The Professional Instructor Mentality vs “Guru” Mentality

One of the things that I appreciate most about WJQF/5XMM is emphasis that all students and instructors remain in a humble perspective regardless of how much success is achieved, how many years of training, or what ranking an instructor holds.  The mindset of “I am safe because…I have a black belt, or I have won a match or fight, or because I have trained in the best system, etc.” is always discouraged and warned against.

Instead the advocacy is to recognize yours and your opponent’s inherent vulnerability as human beings with bodies that can be made to bleed, feel pain and ultimately receive injury and potentially die.  As one recognizes and acknowledges this vulnerability, then one recognizes that the name of the game in combat is: who can get to who’s vulnerability first?

Realizing this truth, the focus is to learn effective methods of engaging strategically, tactically neutralizing and finishing the fight and then to produce better fighting mindsets and fighting habits which can increase your chances of survival in a real combative encounter.  This leads to the advocacy of the “I am in danger unless I adapt appropriately” mindset.

A quote that we often advocate is that calm is more important than confidence.  This is because confidence is a belief in oneself based upon past accomplishments rather than the calm focus upon present tense threats and responding to them in the here and now.  Notions of being superior because of training, because of ranking or past fighting successes are catastrophic because they often trick you into thinking that the opponent you are facing in the here and now will care.  This thinking often will lead into a false confidence where one is acting as if credentials and resume will win a fight for you.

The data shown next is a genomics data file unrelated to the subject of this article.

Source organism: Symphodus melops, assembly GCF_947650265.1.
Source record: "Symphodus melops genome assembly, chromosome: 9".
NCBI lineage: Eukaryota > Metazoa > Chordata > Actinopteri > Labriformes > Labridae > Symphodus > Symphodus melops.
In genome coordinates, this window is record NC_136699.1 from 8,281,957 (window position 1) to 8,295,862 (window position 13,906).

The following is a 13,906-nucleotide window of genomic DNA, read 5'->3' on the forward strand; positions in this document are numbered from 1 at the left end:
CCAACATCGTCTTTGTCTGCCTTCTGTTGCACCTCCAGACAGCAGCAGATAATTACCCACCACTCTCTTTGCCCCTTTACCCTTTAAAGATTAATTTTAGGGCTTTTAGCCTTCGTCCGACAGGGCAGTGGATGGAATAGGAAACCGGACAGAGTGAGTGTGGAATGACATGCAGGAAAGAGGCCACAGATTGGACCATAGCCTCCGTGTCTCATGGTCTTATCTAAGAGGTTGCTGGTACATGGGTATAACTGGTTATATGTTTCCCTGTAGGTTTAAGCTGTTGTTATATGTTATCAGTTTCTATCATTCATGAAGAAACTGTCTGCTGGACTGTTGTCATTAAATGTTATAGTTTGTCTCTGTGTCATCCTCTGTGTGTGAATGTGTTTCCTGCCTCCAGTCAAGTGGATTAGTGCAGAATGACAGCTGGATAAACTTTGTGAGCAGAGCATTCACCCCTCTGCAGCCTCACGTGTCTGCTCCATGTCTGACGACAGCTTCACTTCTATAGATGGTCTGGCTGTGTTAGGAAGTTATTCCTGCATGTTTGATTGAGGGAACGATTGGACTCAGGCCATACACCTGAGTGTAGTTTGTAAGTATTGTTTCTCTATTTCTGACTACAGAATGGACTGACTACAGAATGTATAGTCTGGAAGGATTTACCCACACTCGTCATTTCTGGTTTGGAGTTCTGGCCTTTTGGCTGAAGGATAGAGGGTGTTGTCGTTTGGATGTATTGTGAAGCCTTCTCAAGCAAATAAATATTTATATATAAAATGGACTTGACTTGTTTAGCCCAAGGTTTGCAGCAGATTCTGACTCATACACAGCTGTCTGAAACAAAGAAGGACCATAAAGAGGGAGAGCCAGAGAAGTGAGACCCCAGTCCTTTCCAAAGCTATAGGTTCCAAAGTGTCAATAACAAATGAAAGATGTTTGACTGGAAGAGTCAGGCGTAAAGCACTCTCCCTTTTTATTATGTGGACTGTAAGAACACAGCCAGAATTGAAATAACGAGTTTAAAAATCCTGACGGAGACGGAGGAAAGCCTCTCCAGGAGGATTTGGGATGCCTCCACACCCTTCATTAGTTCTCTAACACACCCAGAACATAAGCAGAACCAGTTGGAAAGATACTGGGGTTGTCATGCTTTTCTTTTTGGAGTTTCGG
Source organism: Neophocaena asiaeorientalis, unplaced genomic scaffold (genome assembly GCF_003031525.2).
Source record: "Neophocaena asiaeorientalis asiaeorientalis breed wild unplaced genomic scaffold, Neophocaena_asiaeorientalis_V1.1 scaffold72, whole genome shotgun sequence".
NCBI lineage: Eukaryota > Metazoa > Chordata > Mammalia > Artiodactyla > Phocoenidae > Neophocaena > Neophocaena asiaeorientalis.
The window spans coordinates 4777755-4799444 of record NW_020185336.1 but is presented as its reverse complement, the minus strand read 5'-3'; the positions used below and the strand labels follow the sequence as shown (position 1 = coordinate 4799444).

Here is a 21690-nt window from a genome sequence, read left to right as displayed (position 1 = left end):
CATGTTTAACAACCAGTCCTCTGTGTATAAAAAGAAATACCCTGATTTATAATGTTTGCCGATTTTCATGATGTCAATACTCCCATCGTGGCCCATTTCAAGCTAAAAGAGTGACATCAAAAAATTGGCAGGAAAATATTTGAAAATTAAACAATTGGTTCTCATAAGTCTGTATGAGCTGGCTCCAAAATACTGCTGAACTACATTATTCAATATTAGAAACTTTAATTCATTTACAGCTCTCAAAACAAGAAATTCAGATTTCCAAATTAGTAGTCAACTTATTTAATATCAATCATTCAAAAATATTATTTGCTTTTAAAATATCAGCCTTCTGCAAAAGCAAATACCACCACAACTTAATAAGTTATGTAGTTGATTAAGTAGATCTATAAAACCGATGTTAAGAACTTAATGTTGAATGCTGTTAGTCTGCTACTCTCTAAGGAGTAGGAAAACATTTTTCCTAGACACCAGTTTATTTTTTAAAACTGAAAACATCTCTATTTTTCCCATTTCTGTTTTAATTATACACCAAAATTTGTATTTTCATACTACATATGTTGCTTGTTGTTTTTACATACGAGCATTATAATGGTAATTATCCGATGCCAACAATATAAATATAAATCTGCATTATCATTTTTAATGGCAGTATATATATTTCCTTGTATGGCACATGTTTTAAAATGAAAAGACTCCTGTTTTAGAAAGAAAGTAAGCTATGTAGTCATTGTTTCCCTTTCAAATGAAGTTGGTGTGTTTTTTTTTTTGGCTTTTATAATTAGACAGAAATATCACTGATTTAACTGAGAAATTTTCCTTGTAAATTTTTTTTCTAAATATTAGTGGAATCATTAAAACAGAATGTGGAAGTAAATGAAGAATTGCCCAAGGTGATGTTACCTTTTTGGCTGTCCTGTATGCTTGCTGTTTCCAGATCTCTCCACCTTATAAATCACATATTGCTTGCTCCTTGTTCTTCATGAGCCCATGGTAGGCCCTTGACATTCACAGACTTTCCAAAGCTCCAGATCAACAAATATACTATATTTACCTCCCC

Calm focus on the threat in front of you with total determination to prevail by using the most effective fighting habits that you have is all you can do.  This is the difference in my opinion between a guru and a professional martial arts instructor.  Guru is a label that I use for those that have been in the martial arts long enough to develop a following and then at some point come to believe that they are beyond the reach of losing in a combative encounter.

The professional instructor is very respectful of others, even beginners and they always seem somewhat cautious and weary about fighting.  You find professionalism in place of ego and you don’t find them entertaining nor asserting nor implying the notion that they are beyond losing, but rather you see them working to reduce vulnerability by developing effective habits of adaptation.  You also hear them advocating that these skills are perishable and see them working personally to avoid their own skill deterioration.

The professional instructor, shares skills but never loses respect for the severity and uncertainty for the real fighting situation where any man can beat any man on any day.  Ultimately the “good guy” doesn’t always win.  Sun Zi in his book the Art of War eludes to a thesis similar to one advocated in the Bible where “pride cometh before the fall”.  He states that invincibility can be found in oneself by becoming extremely competent, but vulnerability has to come in the opponent, this vulnerability cannot be manufactured, thus victory can be discerned but not manufactured.